When you live in a society in which personal hygiene and public sanitation are inherent, it may be difficult to imagine the absence of Open Defecation Free (ODF) areas. In many communities where Food for the Hungry (FH) works, ODFs are revolutionary.
In Kenya, FH is helping traditionally semi-nomadic tribes to learn to settle down and live in community. An important element of the project includes helping the people understand that many of their children’s health problems could be solved by ODFs.
In the absence of ODF areas, you run the risk of having such health problems as diarrhea, cholera, bladder infections and worms.
The germs that cause these issues can pass from person to person through the air with dust; when people cough or sneeze, or even when people shake hands.
FH teamed with the Millennium Water Alliance and the U.S Agency for Development (USAID) to tackle the problem in parts of Kenya. Running from September of 2012 to December of 2014, the purpose of the joint program was to educate and train locals to the importance of creating ODFs in their communities. On August 25, 2014, the extent of their success was celebrated in Atuntun Village, as all 108 households in Atuntun did, in fact, have their own latrine!
Expanding on the theme of hygiene, not only did the households have a latrine with a hand-washing facility, they also had a dish rack and clothes hanging line. It may seem that this is a “no brainer,” that everyone should be able to understand the concept of poor hygiene, and the risk it represents to good health. However, what FH was dealing with was the challenge of changing people’s mindsets: As nomads, many inhabitants in Kenya didn’t consider Open Defecation a problem, or understand the dangers. But the nomadic lifestyle is becoming a thing of the past, and concern for the environment is becoming paramount, especially in preserving clean ground water.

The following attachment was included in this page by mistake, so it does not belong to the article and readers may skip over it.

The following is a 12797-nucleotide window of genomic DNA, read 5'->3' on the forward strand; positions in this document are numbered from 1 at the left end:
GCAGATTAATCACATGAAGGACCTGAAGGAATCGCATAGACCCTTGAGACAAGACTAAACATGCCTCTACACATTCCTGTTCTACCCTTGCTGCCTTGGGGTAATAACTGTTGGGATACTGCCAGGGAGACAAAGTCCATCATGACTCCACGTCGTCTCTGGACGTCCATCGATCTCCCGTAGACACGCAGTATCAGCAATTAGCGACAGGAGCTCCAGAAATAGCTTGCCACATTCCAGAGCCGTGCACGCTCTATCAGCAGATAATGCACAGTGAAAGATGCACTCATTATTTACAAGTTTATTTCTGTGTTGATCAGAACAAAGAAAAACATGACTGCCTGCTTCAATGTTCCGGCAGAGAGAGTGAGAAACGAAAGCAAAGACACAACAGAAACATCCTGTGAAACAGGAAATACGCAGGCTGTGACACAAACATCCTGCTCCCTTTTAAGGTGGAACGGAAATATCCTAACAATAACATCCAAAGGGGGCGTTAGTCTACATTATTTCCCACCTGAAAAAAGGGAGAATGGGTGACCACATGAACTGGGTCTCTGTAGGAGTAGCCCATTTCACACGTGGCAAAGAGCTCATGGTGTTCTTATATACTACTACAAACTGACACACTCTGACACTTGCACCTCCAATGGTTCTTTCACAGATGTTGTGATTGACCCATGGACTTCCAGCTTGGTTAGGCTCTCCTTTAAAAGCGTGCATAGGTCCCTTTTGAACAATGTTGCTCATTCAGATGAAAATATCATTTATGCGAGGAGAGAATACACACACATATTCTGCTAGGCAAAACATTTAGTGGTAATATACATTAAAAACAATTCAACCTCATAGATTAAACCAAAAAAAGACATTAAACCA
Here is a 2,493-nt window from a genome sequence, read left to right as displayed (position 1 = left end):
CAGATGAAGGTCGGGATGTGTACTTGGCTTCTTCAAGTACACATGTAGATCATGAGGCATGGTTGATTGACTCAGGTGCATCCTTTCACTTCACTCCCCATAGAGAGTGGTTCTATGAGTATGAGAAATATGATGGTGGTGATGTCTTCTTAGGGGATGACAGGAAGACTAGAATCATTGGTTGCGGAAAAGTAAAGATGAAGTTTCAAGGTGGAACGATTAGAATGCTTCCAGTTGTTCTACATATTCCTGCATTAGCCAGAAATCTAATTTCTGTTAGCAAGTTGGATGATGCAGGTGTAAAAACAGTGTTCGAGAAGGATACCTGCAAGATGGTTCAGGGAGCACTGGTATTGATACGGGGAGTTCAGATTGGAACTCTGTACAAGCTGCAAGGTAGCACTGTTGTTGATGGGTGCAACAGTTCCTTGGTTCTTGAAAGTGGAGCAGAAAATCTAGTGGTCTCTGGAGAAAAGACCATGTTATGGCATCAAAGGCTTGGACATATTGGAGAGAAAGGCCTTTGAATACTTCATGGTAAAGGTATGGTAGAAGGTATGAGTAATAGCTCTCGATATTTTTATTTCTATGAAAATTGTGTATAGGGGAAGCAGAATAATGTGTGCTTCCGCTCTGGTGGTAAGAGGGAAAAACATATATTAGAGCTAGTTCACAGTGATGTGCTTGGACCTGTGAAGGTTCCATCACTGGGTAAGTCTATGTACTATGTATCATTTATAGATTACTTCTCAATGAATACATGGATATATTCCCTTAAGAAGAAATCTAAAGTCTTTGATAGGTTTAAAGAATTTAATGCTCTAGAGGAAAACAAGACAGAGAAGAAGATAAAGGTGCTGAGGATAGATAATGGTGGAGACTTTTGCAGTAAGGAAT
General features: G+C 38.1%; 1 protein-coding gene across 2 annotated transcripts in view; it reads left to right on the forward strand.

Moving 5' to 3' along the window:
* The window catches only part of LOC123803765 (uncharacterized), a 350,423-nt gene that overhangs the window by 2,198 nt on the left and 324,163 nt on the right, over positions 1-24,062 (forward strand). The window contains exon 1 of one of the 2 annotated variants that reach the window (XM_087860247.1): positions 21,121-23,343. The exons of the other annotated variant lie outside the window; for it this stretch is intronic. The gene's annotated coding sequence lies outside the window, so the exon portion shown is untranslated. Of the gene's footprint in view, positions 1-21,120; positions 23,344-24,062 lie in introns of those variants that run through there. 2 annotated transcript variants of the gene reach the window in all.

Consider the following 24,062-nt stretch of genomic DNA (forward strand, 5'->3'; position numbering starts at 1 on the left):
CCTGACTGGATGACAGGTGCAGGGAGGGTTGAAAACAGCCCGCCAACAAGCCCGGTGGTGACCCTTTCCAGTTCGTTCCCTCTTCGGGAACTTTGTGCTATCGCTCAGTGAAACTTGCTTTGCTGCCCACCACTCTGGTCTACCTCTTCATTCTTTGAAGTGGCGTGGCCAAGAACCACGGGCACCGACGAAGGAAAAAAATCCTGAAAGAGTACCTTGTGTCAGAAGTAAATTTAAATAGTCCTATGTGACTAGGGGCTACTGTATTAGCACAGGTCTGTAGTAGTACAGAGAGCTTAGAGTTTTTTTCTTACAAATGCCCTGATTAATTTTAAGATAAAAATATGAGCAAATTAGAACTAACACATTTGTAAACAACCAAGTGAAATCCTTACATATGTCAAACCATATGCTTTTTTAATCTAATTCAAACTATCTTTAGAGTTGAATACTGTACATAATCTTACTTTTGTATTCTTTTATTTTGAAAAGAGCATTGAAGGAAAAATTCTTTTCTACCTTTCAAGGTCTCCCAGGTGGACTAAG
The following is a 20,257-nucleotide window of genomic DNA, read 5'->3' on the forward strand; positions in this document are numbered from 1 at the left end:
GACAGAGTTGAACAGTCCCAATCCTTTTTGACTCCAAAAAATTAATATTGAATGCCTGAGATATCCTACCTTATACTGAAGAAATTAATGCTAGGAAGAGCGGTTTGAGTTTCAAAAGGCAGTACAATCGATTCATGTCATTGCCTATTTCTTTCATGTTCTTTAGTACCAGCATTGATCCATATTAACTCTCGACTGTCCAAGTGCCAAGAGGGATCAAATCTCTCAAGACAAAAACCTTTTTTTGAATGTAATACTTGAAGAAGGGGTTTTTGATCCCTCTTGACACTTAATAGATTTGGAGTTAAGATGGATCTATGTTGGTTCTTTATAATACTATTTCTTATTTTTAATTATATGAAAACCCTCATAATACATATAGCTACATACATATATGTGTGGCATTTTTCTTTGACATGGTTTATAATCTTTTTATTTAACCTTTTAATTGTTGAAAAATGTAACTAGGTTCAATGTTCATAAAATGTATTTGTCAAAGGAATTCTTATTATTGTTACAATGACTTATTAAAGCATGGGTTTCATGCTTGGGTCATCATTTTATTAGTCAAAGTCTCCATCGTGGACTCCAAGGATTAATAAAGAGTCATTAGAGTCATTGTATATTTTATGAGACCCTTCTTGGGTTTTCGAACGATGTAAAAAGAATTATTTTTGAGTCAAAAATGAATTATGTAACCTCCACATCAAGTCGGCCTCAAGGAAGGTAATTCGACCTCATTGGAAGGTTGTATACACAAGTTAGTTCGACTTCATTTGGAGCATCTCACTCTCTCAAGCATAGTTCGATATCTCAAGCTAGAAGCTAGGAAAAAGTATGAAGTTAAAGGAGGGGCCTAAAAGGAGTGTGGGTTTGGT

Plus, the latrines are constructed with locally-found resources such as trees and bushes, at no cost to the families who’ll use them. Building a latrine often became a “family wide” project, with everyone helping and, feeling pride in what they had achieved. And they quickly began enjoying the tangible benefits. Children became sick less often, and money was saved that often got spent seeking treating for those illnesses.
Ballan Halkano and her family of seven provide as example of the programs success. Frequently plagued with diarrhea and other illnesses that occur as the result of poor hygiene, the Halkanos were able to rise to the challenge and construct their own latrine. Satisfied and excited by her family’s success, Ballan became a champion in her village for the cause, recruiting and encouraging other families to do the same as she and her family had.
Though obviously a strong person and skilled leader, Ballan gives credit to FH for helping her create an ODF zone near her home. She pointed out that prior to FH, her family lived in a filthy environment. Today, her family is thriving with fewer illnesses, and Ballan has become a leader in her community.
While FH has been part of a great victory in parts of Kenya, the battle is not yet over. FH Kenya continues to work diligently to encourage rural communities to improve household behavior, not only through latrines and hand washing, but also by bringing clean water closer to populated areas, educating people about nutrition and basic health care, helping give children access to an education, training farmers to grow drought-resistant crops and forming groups of mothers who put health and nutrition practices to work in their homes.